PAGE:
BBC News UK Edition
 You are in: UK  
News Front Page
N Ireland
Talking Point
Country Profiles
In Depth
BBC Sport
BBC Weather
Wednesday, 6 November, 2002, 14:15 GMT
UK Taleban suspect loses appeal
Feroz Abbasi
Feroz Abbasi is being held at Camp Delta by the US
A British Taleban suspect being held without trial by the United States has lost a legal bid to force the British Government to intervene on his behalf.

The Court of Appeal rejected claims that diplomatic representations should be made about the conditions under which 22-year-old Feroz Abbasi is being held.

But the court said it found his detention without charge or access to courts, at a US military base in Guantanamo Bay, Cuba, "legally objectionable".

Lawyers for Mr Abbasi, one of seven British nationals held at Camp Delta, claimed the government's refusal to intervene on his behalf was unlawful and that he was being held in a "legal black hole".

Mr Abbasi has been held at the US base - formerly known as Camp X-Ray - since his capture in Afghanistan in January.

Military order

The appeal was brought by Mr Abbasi's mother, Zumrati Juma, from Croydon in south London, after the High Court threw out demands for the government to act over conditions at the camp.

Zumrati Juma, mother of Feroz Abbasi
The case was brought by Zumrati Juma

Master of the Rolls Lord Phillips said it was understood that Mr Abbasi was being held under a military order of the US President, which excludes a right of access to the courts.

Summing up the court's decision Lord Phillips said it did not "express any view on whether Mr Abbasi's detention as an alleged enemy combatant may be justified as a matter of law".

But he said it was "legally objectionable that Mr Abbasi should be subject to indefinite detention in territory over which the United States has exclusive control".

Lord Phillips said Mr Abbasi had been left with "no opportunity to challenge the legitimacy of his detention before any court or tribunal".

'Protect nationals'

Mr Abbasi's lawyer Louise Christian said afterwards that some positive aspects had come out of the ruling.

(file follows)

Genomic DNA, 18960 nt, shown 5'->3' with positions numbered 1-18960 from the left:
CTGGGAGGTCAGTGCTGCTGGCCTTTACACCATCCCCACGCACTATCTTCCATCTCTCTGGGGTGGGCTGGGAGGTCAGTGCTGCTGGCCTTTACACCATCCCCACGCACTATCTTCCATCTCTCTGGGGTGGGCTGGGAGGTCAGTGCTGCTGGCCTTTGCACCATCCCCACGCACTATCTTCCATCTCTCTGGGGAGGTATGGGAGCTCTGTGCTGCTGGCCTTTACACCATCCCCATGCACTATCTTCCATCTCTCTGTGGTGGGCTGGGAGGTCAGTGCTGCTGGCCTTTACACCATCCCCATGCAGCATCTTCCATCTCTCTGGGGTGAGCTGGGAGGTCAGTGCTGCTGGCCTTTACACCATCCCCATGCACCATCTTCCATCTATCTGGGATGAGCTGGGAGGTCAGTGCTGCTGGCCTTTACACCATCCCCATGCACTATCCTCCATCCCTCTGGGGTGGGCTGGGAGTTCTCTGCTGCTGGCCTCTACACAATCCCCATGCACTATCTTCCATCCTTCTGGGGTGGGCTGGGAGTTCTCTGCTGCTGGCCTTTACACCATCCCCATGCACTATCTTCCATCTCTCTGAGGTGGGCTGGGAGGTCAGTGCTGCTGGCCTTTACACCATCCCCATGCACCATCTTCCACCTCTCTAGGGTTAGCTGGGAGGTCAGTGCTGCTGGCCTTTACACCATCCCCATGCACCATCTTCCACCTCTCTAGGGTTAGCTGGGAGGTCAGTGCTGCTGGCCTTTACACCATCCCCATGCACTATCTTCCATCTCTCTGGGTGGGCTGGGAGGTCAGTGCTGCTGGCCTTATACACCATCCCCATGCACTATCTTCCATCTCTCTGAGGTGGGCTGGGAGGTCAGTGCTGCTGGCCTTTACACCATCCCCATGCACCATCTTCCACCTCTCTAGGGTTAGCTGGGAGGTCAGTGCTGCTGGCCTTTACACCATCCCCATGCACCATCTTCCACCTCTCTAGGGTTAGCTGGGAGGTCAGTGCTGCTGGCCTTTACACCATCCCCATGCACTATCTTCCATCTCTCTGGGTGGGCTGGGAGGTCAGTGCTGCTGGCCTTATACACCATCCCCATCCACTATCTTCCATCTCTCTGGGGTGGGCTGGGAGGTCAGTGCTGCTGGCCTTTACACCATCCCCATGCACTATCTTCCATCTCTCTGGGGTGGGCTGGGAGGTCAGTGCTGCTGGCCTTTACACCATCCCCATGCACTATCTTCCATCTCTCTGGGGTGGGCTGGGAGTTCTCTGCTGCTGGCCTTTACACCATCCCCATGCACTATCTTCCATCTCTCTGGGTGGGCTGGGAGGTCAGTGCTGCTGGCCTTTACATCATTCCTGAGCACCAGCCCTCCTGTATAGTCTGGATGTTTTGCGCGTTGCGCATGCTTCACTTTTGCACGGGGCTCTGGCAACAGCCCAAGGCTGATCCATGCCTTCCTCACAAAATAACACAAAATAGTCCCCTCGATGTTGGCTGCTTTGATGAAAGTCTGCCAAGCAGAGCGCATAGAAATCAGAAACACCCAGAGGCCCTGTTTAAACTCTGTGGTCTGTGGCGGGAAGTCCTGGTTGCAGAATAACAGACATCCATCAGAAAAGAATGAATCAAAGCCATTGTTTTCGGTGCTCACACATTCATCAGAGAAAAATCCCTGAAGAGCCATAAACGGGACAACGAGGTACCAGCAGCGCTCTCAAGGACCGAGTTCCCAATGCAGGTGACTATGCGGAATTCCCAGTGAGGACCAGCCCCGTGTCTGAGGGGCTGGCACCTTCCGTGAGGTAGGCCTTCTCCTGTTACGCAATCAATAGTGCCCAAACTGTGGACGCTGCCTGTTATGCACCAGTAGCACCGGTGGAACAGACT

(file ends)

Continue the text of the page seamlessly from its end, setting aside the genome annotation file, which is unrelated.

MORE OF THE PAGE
In particular the comment by the court that Mr Abbasi's containment in Cuba without charge or access to the courts was "legally objectionable", she said.

She added: "[The court said] this judgement may well be drawn to the attention of the Supreme Court for considering the appeal in the US."

During the appeal Nicholas Blake QC, representing the family, told the panel of three judges that the case raised "issues of great importance for citizen and state alike".

He said: "It is yet another feature of the tension between the practical respect for the human rights of the citizen and state responses to the terrible events of September 11, 2001."

Louise Christian, Abbasi's lawyer
The case had some positive notes, said Abbasi's lawyer

Mr Blake said Mr Abbasi had not been charged with a criminal offence or interred as a prisoner of war.

He said the nature of Mr Abbasi's detention was against international law and deprived him of the right to go to any court or tribunal to review its legality.

In a statement human rights group Amnesty International said it believed the judgement should prompt action by the UK to protect Mr Abbasi and the six other British nationals.

Lost touch

It is calling on the UK to urge the USA to repatriate the seven UK nationals immediately unless they are charged by the US authorities and brought to trial.

Such a trial should be before an independent court with a fair trial, excluding the possibility of the death penalty being imposed, said the group.

A spokesman for the Foreign Office said the court had accepted it had offered as much assistance and representation as Mr Abbasi could have expected.

The spokesman said: "The Foreign Office has throughout sought to ensure the detainee's well being, as well as to protect Britain's national security."

Mrs Juma lost touch with her son in 2000 after he began attending mosques in Croydon and Finsbury Park, north London.

After meeting a radical cleric he travelled to Afghanistan allegedly to train with the Taleban regime.

Mrs Juma did not hear of him again until his name appeared on a list of those detained by the US authorities at the base.

Key stories

European probe


See also:

10 Sep 02 | England
21 Jan 02 | Politics
27 Feb 02 | Americas
27 Jan 02 | England
Internet links:

The BBC is not responsible for the content of external internet sites

Links to more UK stories are at the foot of the page.

 E-mail this story to a friend

Links to more UK stories

© BBC ^^ Back to top

News Front Page | World | UK | England | N Ireland | Scotland | Wales |
Politics | Business | Entertainment | Science/Nature | Technology |
Health | Education | Talking Point | Country Profiles | In Depth |